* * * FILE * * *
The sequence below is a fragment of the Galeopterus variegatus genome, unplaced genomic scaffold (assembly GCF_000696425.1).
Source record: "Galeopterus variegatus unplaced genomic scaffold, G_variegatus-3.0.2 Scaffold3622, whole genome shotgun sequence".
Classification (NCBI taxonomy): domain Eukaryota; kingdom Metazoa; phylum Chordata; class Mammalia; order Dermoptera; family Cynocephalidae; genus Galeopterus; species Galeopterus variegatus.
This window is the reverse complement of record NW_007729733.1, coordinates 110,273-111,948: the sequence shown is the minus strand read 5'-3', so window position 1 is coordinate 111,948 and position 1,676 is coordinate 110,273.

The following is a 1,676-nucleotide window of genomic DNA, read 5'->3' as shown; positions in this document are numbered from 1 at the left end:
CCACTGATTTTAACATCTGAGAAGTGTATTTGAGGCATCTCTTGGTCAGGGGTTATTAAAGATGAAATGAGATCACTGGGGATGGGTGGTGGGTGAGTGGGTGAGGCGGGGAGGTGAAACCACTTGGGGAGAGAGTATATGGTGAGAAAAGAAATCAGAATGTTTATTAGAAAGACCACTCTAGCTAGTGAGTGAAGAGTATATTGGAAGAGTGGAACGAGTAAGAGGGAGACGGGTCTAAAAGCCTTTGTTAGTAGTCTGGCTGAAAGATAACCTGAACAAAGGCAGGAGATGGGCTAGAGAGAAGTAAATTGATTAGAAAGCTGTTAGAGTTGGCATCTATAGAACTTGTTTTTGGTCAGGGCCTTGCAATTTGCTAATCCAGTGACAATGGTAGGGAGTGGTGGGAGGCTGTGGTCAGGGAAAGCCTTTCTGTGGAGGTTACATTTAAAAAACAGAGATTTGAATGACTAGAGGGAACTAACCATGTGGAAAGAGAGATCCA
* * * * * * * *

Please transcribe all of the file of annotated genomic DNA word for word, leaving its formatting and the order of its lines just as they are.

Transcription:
The sequence below is a fragment of the Galeopterus variegatus genome, unplaced genomic scaffold (assembly GCF_000696425.1).
Source record: "Galeopterus variegatus unplaced genomic scaffold, G_variegatus-3.0.2 Scaffold3622, whole genome shotgun sequence".
Classification (NCBI taxonomy): domain Eukaryota; kingdom Metazoa; phylum Chordata; class Mammalia; order Dermoptera; family Cynocephalidae; genus Galeopterus; species Galeopterus variegatus.
This window is the reverse complement of record NW_007729733.1, coordinates 110,273-111,948: the sequence shown is the minus strand read 5'-3', so window position 1 is coordinate 111,948 and position 1,676 is coordinate 110,273.

The following is a 1,676-nucleotide window of genomic DNA, read 5'->3' as shown; positions in this document are numbered from 1 at the left end:
CCACTGATTTTAACATCTGAGAAGTGTATTTGAGGCATCTCTTGGTCAGGGGTTATTAAAGATGAAATGAGATCACTGGGGATGGGTGGTGGGTGAGTGGGTGAGGCGGGGAGGTGAAACCACTTGGGGAGAGAGTATATGGTGAGAAAAGAAATCAGAATGTTTATTAGAAAGACCACTCTAGCTAGTGAGTGAAGAGTATATTGGAAGAGTGGAACGAGTAAGAGGGAGACGGGTCTAAAAGCCTTTGTTAGTAGTCTGGCTGAAAGATAACCTGAACAAAGGCAGGAGATGGGCTAGAGAGAAGTAAATTGATTAGAAAGCTGTTAGAGTTGGCATCTATAGAACTTGTTTTTGGTCAGGGCCTTGCAATTTGCTAATCCAGTGACAATGGTAGGGAGTGGTGGGAGGCTGTGGTCAGGGAAAGCCTTTCTGTGGAGGTTACATTTAAAAAACAGAGATTTGAATGACTAGAGGGAACTAACCATGTGGAAAGAGAGATCCA